Thank you, stars, or God, or fate, or karma, or whatever. I really needed this little rest!

Saturday, November 6, 2010

Sunday Stealing: A Fourteen Question Meme That's Making the Rounds ;-)

You do find some odd things out there when you're sitting at home on a Saturday night ... check out "Sunday Stealing" here for a thorough explanation (or to join the fun ;-)).

1. What do you consider your hometown to be?
Dover, New Hampshire. I lived there for most of my life, and I hope to return there sooner rather than later.

2. What’s the hardest part of your average day?
Waking up in the morning. I have extensive fogginess (and a lack of ability to do anything, pretty much) until at least the second cup of coffee. This has been exacerbated lately by the alarm on my new phone, which I can't get to make noise. It just vibrates annoyingly, then the 3/4 asleep me turns it off, and then ... well, yeah, you can see where that goes.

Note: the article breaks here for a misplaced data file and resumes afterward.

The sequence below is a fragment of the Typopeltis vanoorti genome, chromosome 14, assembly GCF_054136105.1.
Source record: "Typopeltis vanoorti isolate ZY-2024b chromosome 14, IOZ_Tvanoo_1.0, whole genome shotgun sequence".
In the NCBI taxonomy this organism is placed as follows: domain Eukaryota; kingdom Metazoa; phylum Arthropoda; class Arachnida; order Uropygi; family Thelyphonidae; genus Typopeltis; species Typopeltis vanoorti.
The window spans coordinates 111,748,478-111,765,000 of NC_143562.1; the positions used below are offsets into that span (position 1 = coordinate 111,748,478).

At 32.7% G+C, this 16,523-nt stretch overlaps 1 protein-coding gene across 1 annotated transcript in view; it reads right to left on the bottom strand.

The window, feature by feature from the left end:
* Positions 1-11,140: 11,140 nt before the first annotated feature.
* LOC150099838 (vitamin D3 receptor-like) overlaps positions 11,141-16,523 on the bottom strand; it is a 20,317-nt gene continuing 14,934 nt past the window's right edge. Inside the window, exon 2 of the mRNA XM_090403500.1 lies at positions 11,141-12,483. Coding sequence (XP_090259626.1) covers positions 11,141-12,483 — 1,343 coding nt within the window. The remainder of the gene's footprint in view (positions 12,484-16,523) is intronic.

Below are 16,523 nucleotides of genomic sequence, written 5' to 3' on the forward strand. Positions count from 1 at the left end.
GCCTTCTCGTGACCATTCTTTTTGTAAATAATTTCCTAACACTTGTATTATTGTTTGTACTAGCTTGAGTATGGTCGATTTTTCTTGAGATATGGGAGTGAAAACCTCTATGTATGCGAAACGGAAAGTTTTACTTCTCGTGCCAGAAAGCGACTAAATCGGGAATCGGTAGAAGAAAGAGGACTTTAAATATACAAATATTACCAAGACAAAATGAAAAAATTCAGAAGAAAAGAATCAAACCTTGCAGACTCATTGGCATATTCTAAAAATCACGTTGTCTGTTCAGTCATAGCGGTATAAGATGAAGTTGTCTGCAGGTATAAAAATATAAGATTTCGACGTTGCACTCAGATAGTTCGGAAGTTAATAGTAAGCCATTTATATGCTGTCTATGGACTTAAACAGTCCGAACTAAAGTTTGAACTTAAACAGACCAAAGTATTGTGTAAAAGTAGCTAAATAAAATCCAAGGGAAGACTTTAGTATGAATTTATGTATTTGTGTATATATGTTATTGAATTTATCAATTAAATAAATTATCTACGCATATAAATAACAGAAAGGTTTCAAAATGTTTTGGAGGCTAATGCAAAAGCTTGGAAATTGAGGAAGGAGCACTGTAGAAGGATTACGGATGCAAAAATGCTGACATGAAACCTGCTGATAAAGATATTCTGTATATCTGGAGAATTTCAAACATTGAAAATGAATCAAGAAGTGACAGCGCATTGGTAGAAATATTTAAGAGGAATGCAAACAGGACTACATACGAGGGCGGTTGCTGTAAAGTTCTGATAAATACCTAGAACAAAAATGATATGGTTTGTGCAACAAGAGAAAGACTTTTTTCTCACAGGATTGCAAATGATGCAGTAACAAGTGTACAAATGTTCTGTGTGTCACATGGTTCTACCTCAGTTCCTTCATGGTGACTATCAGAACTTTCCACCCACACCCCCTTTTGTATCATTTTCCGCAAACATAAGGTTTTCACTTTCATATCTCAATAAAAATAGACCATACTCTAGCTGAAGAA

3. The easiest? Why?
Doing Belle's nightly reading with her, an activity that gives both of us a great deal of pleasure. Observing a six-year-old develop as a reader is cool enough, but being part of it? Freaking amazing :-) We have it down to a pretty cool science now ... she'll read a couple of books to me (her teacher sends her home with a "just right" book for her reading level every night or she'll read her library book or grab one from her bookshelf), then I'll read the next section of the chapter book we're working on (it's James and the Giant Peach at the moment).

4. What beverage do you reach for to quench your thirst?
Barq's root beer.

5. What is one not-so-secret goal you have for your life? I’ll let you keep your secret ones to yourself.
To be a published novelist.

6. What physical pain do you fear most? For example, I’m trying to decide how bad my jaw pain needs to get before I risk a potential needle from my dentist. So, for me, throbbing is preferable to jabbing.
I fear pancreatitis pain, which is rather unfortunate since I'm having a pancreatitis flare-up at the moment. I've had root canals, a tonsillectomy, a broken wrist, a ruptured appendix, two childbirth experiences, and a lot of other things I can't think of right now ... but none of them came remotely close to pancreatitis. At all.